HIS DESIGNS WON'T ever make the cover of "House Beautiful," but that doesn't bother Klane Anderson, whose idea of good interior decorating includes dismembered body parts and bug specimens.
Anderson is one of several creators of Salt Lake's annual ghoul parade of homes _ the Halloween haunted houses that began last week and continue through Oct. 31.
What New York City is to theater, Salt Lake City is to Halloween haunted houses, says Anderson. Per capita, he says, we create more haunted houses _ and more elaborate haunted houses _ than anywhere else.
Anderson has been drawn to haunted houses since he made his first spook alley in his best friend's basement at age 6. In the 26 years since then his interest has never waned. Now an engineer who travels around the country designing robotic welding machines for nuclear power plants, he makes it a point to check out haunted houses wherever he goes.
"The competition is greater in Salt Lake," he says.
Like the creators of the city's other haunted houses, Anderson and his wife Sheri spend months dreaming up new frights for their aptly named Institute of Terror on State Street.
"I come up with my ideas by thinking of my particular fears," admits Sheri, whose loathing of cockroaches has been translated this year into a bug-infested walk through the dark.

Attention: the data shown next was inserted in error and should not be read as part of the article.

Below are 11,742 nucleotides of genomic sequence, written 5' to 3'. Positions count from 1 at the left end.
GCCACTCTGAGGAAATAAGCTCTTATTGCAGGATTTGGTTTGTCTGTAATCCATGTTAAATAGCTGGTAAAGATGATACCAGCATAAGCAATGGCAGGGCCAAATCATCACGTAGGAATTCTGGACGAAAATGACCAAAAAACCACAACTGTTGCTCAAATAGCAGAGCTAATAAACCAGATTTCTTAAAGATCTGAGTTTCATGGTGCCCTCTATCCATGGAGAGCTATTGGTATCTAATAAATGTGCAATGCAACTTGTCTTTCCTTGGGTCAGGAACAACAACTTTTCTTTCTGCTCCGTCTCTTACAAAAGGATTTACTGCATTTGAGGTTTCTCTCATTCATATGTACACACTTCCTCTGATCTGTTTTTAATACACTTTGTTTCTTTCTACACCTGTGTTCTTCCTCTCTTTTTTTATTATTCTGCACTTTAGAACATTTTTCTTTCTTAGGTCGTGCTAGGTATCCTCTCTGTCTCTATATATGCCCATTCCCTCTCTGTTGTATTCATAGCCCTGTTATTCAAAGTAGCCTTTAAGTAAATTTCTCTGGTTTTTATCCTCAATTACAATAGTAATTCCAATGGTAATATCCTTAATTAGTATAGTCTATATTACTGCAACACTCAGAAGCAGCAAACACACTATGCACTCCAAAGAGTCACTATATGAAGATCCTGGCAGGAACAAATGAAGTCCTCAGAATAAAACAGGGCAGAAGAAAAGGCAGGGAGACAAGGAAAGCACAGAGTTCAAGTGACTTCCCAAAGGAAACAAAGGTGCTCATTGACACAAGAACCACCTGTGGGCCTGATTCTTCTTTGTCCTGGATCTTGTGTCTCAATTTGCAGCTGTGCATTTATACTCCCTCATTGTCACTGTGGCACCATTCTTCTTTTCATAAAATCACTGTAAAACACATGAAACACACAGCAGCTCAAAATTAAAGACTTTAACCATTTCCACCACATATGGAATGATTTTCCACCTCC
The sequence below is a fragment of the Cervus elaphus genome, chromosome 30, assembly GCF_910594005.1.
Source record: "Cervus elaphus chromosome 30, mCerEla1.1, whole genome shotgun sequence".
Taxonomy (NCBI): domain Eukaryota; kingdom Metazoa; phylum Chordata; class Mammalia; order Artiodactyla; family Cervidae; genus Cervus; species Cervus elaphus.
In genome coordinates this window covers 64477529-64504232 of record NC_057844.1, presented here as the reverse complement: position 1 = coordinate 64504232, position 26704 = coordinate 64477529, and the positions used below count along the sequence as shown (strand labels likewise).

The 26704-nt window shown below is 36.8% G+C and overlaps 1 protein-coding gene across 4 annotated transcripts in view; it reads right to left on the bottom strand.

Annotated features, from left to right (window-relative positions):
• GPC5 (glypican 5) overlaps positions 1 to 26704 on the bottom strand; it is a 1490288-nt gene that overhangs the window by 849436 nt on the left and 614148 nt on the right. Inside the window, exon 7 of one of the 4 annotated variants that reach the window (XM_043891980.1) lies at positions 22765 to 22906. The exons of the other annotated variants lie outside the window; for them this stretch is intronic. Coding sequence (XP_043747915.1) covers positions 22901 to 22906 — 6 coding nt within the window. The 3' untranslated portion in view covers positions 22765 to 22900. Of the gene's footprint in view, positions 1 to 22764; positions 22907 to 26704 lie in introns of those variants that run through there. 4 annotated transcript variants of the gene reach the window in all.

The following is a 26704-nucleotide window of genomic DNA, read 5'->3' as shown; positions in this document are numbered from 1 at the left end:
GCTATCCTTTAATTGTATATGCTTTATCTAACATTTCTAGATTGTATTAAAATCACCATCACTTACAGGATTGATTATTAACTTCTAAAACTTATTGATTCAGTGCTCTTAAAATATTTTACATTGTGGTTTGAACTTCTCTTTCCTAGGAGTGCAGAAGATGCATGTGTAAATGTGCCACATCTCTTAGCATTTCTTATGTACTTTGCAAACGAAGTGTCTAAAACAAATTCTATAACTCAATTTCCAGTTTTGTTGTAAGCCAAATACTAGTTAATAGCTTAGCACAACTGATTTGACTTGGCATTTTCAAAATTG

The Andersons take pride in being purveyors of high-tech ghoulishness. They use lasers, video projections and robotic equipment. In a large room, just past a man being electrocuted in the electric chair, the Andersons have let Sid Romero set up a Tesla coil that produces four million volts of lightning.
The area's other haunted houses have also added lots of scary new stuff this year. Although once upon a time the March of Dimes had the only haunted house in the Salt Lake Valley, haunted houses have now become a small cottage industry. There are four in the Salt Lake area this year, plus one each in Provo and Logan.
"Your Nightmares" is the theme of the March of Dimes house. "Mine would be huge credit card bills," notes March of Dimes special events coordinator Jenny Wiscomb. But the 200 volunteers working on this year's house have chosen, instead, to feature Jack the Ripper, spiders and a graveyard.
The Haunted Old Mill, which scared nearly 39,000 people last year, is back, this time with gruesome operating rooms and bloody executions. Wheeler Historic Farm's Haunted Woods is also back, this year with a cast of 70 in a nightly show called "Wolves in the Woods." (see box for times, prices).
Although Wheeler Farm generally draws a young crowd, farm spokesman Wayne Miller says the haunted woods nighttime show is for an older crowd, especially teenagers who like gore. The 45-minute walk includes disgusting characters from scary movies such as "Nightmare on Elm Street."
Miller urges parents to bring children ages 4 through 7 to the Tot Walk, a daytime excursion through the same haunted woods. In the light of day, when it's more apparent that monsters are really people in costumes, Wheeler Farm hopes to help children "separate fantasy from reality," notes Miller.
Maybe that wouldn't be such a bad idea for adults either. Maybe Klane and Sheri Anderson could start doing daytime tours for those of us who get too scared at the real thing.
In the reassuring glow of a 100-watt bulb, even the Institute of Terror is put into perspective. The floor is a friendly linoleum, and the dragon's silver treasure turns out to be wads of aluminum foil. And those cockroaches that seemed to be flying in your face are really just Rice Krispies.